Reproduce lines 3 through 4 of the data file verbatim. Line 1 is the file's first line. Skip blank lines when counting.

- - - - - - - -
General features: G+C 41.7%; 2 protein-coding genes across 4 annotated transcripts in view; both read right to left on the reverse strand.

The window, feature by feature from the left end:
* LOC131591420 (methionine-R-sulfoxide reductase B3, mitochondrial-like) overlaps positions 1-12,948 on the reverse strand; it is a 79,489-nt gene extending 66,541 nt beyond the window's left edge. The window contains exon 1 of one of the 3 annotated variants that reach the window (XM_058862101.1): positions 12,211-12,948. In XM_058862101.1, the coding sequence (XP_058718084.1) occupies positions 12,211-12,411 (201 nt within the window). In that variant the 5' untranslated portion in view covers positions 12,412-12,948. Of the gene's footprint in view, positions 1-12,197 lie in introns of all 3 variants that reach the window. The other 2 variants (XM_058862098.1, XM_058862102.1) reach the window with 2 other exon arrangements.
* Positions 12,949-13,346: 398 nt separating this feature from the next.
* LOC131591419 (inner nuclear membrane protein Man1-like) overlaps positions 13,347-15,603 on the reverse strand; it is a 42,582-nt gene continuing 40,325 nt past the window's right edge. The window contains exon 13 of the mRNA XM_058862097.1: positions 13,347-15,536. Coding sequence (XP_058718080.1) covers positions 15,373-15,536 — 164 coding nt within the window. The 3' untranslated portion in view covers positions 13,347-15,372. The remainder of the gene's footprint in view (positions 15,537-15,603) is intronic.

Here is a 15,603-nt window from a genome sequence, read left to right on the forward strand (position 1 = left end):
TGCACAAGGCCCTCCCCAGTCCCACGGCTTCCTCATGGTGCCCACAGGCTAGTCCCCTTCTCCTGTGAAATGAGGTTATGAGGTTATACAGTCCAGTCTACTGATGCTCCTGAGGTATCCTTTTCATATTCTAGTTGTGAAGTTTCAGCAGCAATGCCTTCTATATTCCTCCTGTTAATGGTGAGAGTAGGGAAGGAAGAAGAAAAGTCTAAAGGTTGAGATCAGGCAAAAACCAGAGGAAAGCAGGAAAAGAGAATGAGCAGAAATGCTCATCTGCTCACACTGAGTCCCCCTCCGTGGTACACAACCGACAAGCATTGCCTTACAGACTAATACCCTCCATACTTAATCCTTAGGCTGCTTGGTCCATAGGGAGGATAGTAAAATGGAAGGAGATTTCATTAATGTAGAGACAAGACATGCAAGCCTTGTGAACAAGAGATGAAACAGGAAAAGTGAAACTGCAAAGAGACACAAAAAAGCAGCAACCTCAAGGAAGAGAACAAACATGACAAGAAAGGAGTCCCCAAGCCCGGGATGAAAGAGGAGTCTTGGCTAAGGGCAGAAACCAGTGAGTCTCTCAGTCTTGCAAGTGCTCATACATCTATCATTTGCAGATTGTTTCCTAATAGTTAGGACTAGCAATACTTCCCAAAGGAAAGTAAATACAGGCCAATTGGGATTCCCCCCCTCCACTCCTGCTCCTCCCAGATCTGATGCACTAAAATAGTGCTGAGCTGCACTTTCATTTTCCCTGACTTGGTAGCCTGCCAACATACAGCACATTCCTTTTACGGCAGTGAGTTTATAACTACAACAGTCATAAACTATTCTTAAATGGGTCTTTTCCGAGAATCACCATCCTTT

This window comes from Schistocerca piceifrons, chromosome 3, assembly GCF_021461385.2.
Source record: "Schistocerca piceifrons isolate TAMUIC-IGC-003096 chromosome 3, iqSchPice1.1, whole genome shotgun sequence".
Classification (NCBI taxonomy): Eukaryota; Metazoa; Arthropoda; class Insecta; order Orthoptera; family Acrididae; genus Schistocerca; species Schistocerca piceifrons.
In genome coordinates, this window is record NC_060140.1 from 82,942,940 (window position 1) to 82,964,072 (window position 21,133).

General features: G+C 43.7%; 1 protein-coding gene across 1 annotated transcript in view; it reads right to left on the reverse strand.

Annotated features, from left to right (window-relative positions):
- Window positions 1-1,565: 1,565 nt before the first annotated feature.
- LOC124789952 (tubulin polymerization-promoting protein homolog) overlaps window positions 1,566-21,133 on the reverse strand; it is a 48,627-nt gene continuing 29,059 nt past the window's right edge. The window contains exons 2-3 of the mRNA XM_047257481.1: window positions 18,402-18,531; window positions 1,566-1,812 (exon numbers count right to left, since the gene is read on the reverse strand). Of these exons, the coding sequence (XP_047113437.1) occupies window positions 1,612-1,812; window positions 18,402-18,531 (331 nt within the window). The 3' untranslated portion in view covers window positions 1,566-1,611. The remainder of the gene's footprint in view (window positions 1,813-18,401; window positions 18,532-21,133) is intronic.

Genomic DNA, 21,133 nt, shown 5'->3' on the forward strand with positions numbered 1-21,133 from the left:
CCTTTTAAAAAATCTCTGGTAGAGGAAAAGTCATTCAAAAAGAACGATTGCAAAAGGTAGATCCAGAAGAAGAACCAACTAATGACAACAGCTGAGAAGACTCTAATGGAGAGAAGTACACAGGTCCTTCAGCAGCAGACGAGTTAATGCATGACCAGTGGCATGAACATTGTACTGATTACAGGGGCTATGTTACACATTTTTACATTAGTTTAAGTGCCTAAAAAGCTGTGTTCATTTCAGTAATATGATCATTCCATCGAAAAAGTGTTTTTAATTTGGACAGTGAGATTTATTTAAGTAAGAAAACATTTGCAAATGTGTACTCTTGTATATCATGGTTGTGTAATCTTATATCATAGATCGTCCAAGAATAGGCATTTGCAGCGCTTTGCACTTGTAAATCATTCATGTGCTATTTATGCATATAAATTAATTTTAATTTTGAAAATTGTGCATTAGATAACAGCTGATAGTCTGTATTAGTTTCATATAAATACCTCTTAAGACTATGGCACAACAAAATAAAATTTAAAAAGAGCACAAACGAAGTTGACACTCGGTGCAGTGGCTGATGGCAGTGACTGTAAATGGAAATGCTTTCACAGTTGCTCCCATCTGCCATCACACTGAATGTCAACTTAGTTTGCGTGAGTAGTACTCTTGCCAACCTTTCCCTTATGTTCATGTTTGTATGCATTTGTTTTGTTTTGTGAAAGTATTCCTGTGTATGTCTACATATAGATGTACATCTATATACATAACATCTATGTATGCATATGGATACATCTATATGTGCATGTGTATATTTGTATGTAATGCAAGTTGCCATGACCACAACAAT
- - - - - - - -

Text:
* LOC131591420 (methionine-R-sulfoxide reductase B3, mitochondrial-like) overlaps positions 1-12,948 on the reverse strand; it is a 79,489-nt gene extending 66,541 nt beyond the window's left edge. The window contains exon 1 of one of the 3 annotated variants that reach the window (XM_058862101.1): positions 12,211-12,948. In XM_058862101.1, the coding sequence (XP_058718084.1) occupies positions 12,211-12,411 (201 nt within the window). In that variant the 5' untranslated portion in view covers positions 12,412-12,948. Of the gene's footprint in view, positions 1-12,197 lie in introns of all 3 variants that reach the window. The other 2 variants (XM_058862098.1, XM_058862102.1) reach the window with 2 other exon arrangements.
* Positions 12,949-13,346: 398 nt separating this feature from the next.